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Thursday, November 27, 2014

GRATITUDE - THE VEGIE PATCH - MARGARET TANNER


 MARGARET TANNNER - FOND MEMORIES OF THE HUMBLE VEGIE PATCH.

I am grateful for many things. Good health, happy family and fond childhood memories. The thing that really sticks in my mind when it comes to gratitude is the garden of my childhood home, and the produce grown there. To say it was life-saving would be an understatement.

My parents didn’t have much money when I was young. I didn’t really think that much about it at the time, but as I grew older I suddenly realized that my mother was a genius when it came to running the household on meagre amounts of money. She was also a great cook.

My father returned from the 2nd World War carrying injuries, the physical ones we knew of but not the psychological ones. He had a heart attack in the early 1950’s when I was very young, and he could no longer work. Things were tough as we had to survive on a small military pension. He should have received a much larger pension but somehow never did.

No matter how bad things got, we were never hungry or dressed in ragged clothes, and we had a roof over our heads. Luckily my parents had paid off our house before Dad got sick.

Dad had a wonderful garden and we were very thankful for the produce he grew there. Tomatoes were his speciality. He loved them and grew heaps of them. I can still remember the tomatoes, we ate them raw, in salads, cooked, fried, steamed. Green tomato pickle, tomato sauce, chutney, tomato relish. You name it, mum cooked it. She used to preserve tomatoes so we could have them all year long.  

Looking back on things now I realize I should be grateful for the humble tomato, it certainly kept our bellies full.  I can’t even recall how many different dishes mum used to make with tomatoes as a base.

Apples were another thing Dad grew well. We had about six different varieties of apple trees growing in the garden. Once again, Mum baked them, stewed them and preserved them. We used to pick them green sometimes and store them in the roof cavity of the house and they would ripen up there. They lasted for months. Potatoes were another one of his specialties. I firmly believe to this day that it was the garden that kept Dad sane. He used to spend hours there.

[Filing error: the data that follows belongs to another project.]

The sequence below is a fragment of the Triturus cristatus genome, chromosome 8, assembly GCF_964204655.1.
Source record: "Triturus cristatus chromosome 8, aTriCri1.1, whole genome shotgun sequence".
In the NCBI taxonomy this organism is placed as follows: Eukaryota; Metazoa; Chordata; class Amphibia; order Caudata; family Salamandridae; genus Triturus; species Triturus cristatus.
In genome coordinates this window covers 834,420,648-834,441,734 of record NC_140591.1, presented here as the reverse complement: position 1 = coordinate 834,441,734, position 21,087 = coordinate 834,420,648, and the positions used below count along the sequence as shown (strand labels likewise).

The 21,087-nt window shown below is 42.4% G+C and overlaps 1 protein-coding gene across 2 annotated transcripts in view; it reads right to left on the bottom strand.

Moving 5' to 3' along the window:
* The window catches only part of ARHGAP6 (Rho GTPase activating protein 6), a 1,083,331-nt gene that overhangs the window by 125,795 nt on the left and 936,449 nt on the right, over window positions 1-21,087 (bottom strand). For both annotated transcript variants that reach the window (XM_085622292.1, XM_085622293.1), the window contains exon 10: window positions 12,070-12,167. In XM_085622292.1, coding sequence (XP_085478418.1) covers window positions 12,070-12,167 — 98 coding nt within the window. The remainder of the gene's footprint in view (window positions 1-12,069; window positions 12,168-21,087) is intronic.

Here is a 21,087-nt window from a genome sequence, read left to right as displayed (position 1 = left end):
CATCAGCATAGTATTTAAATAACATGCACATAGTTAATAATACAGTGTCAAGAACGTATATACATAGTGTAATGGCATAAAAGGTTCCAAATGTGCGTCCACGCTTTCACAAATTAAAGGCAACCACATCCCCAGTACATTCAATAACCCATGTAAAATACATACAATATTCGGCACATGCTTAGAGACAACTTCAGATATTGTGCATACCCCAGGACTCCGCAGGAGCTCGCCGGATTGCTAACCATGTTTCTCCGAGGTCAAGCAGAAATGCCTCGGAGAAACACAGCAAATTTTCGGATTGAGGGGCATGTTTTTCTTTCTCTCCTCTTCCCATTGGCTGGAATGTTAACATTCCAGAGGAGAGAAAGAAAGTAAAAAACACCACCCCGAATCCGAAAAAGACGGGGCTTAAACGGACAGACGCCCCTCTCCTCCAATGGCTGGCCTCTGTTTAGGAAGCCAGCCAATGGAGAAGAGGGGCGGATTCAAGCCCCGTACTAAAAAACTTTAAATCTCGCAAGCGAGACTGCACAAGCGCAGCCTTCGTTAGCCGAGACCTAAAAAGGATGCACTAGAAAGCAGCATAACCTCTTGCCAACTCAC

So, I am grateful for my mother’s cooking expertise and other housekeeping skills and my father’s gardening skills, otherwise life would have been grim.

My early upbringing has stayed with me and I think that is why I mainly write about heroines who are poor and doing it hard. I can’t remember ever having written a rich heroine in any of my stories. As for my heroes, well they are always rich, arrogant and tough men who are redeemed by a gentle heroine who is strong because she has overcome hardship.

In my novel, Falsely Accused, the heroine is exiled to the penal colony of Australia for a crime she did not commit. She has to survive the degradation and desperation of the convict ship, and once she disembarks, her problems increase a hundredfold.

FALSELY ACCUSED BLURB:
On board the convict ship taking them to the penal colony of Australia, Maryanne Watson meets the mysterious American, Jake Smith. They fall in love, but Jake hides a terrible secret that will take him to the gallows if it ever comes out.

On arrival in Sydney the lovers are separated. Maryanne is sent to work for the lecherous Captain Fitzhugh. After he attacks her she flees into the wilderness and eventually meets up with Jake who has escaped from a chain gang.  They set up home in a hidden valley and Maryanne falls pregnant.  Will Jake come out of hiding to protect his fledgling family? And how can love triumph over such crushing odds?
Available in print and e-book format.


2 comments:

Judith Ashley said...

Another thing we have in common, Margaret. Our dad's gardening. My dad wasn't as prolific as yours by any means but it was the way he relaxed and brought balance back into his world. Once he retired he spent hours every day puttering around in his garden - roses were his specialty although there were always tomatoes and herbs. Some years there were many more: lettuce, corn, carrots, cucumbers, green beans, strawberries and raspberries. They never had enough property to get into the fruit trees.

My mom was also a good cook and I remember helping can fruit and vegetables that we used all winter long.

Thanks for sharing about your dad and the garden and how creative your mom was!

"Falsely Accused" looks like another great read where I'll be entertained while I learn more about the history of Australia!!!

Sarah Raplee said...

Enjoyed your post, Margaret! FALSELY ACCUSED sounds intriguing. I enjoy learning about Australian history.